My dissertation explains how activist groups’ foci of attention and interaction patterns generate different stylistic orientations toward action. This study addresses my broader theoretical interest in the power of cultural practice to affect group identity and collective behavior. My dissertation is based on 13 months of ethnographic fieldwork in Mindanao, Philippines, in the immediate aftermath of signing the historic peace accord that put an end to four decades of armed conflict. Civil society organizations and networks of Christian, Moro, and Indigenous peace activists played a critical role in the peace accord negotiations and social reconciliation efforts. By paying special attention to important extra-deliberative processes—the perceptual, interactional and emotional dynamics—of the peace activists, I theorize that activist groups’ spheres of influence and patterns of interaction shape their organizational foci, including activists’ theories of how to achieve social change and the types of project they choose to pursue. I analyze two distinct foci of attention found among Mindanao peace activists: these different foci in turn, inform and sustain two different styles of collective action: that of position-taking advocates and community bridge-builders. Organizational focus constrains group action over time, and differences in foci among activist groups often lead to tensions when they try to cooperate within the same network.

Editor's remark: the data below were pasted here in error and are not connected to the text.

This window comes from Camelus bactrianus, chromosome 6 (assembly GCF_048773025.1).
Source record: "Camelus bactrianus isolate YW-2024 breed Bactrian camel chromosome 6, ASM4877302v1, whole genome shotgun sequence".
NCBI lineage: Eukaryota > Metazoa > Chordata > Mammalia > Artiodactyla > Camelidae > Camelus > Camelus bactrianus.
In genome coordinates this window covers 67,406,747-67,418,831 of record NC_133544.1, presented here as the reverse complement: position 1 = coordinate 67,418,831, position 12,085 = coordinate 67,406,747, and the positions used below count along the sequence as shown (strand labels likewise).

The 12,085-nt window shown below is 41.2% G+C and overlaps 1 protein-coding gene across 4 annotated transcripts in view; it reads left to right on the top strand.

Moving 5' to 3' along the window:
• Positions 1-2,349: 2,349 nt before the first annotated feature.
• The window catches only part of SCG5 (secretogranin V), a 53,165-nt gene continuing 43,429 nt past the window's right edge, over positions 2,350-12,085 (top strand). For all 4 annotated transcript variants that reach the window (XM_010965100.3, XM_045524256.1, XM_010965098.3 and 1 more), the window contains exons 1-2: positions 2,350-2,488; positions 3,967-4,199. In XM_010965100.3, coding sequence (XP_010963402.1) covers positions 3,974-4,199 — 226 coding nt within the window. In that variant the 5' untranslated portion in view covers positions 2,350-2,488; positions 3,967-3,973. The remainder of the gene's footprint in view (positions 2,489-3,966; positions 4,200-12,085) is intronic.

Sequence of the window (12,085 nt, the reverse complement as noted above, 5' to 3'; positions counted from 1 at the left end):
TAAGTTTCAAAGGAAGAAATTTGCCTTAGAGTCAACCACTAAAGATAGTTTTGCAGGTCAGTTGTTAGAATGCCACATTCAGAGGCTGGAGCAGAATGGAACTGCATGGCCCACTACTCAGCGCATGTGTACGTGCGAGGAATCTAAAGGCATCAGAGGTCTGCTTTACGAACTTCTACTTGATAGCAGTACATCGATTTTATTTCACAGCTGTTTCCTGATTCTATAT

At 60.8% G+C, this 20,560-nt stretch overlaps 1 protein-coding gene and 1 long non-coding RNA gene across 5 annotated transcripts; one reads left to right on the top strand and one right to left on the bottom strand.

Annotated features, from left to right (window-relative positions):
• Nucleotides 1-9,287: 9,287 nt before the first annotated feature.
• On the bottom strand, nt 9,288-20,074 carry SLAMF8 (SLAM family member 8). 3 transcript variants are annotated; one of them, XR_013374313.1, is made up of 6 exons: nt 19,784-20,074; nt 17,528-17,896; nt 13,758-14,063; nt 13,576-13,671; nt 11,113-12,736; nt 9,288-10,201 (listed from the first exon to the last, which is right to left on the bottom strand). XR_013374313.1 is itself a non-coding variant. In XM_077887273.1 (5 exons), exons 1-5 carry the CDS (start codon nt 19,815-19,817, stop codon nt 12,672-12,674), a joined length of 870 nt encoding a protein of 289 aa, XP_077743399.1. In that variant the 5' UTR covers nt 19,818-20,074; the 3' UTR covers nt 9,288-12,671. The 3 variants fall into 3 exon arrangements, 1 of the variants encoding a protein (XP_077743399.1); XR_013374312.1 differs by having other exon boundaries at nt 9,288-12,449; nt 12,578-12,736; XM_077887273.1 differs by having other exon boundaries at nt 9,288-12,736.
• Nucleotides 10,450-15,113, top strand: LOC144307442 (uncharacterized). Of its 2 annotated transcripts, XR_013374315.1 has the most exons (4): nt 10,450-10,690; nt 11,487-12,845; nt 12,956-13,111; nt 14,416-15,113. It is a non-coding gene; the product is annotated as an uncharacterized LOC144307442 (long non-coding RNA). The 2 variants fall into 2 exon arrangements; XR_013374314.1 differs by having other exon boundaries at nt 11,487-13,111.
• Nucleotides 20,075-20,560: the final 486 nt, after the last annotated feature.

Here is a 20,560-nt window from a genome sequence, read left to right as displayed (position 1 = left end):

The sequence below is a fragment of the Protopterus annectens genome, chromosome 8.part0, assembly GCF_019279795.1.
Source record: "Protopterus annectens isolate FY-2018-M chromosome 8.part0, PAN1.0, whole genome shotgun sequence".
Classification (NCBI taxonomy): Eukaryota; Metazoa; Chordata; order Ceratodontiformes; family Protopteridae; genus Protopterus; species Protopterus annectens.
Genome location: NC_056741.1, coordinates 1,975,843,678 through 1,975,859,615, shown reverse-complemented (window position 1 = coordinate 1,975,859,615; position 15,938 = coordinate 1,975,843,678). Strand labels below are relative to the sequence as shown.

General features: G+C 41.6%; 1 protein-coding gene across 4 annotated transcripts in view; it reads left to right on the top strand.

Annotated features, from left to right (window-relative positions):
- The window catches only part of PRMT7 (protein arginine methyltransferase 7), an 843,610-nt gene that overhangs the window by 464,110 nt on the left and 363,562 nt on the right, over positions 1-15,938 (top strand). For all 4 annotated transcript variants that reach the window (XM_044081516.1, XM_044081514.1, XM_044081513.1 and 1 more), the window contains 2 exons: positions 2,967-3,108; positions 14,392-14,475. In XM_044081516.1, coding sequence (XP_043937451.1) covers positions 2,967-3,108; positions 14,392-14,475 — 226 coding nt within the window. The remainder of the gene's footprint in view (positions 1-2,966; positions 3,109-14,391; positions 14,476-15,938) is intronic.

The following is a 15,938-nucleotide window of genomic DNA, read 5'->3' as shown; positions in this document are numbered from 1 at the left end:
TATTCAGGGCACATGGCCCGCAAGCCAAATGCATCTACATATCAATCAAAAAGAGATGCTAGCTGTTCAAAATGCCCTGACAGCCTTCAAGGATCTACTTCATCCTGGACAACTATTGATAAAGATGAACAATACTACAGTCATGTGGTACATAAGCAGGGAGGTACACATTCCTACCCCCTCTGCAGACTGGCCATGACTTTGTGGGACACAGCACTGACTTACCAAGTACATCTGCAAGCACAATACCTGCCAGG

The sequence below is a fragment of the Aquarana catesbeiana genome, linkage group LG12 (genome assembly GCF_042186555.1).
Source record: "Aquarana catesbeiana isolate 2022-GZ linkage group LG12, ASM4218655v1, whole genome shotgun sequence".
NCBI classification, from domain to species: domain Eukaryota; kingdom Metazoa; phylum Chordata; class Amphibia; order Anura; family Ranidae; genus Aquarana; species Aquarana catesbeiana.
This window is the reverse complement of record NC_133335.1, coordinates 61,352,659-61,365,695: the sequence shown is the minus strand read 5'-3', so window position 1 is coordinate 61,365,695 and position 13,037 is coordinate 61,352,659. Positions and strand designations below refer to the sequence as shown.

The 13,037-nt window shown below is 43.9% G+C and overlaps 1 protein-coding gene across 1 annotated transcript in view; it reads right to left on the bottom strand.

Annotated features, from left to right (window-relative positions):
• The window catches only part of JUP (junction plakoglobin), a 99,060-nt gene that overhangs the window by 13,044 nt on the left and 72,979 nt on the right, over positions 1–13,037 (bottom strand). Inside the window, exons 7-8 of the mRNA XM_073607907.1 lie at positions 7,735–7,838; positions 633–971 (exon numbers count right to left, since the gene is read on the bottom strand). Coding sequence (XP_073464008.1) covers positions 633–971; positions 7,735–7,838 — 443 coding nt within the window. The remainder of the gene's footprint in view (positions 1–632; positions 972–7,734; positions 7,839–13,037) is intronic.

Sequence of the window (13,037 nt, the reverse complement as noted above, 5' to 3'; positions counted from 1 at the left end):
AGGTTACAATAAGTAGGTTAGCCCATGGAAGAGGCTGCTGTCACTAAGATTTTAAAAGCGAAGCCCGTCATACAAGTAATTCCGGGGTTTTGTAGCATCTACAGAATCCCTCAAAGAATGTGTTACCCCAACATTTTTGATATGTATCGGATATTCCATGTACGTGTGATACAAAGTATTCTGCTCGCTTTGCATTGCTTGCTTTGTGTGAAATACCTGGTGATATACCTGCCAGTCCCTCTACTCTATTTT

|Author||Hyunjin Deborah Kwak|
|Contributor||Ann Mische, Research Director|
|Degree Level||Doctoral Dissertation|
|Degree Discipline||Peace Studies|
|Degree Name||Doctor of Philosophy|
|Departments and Units|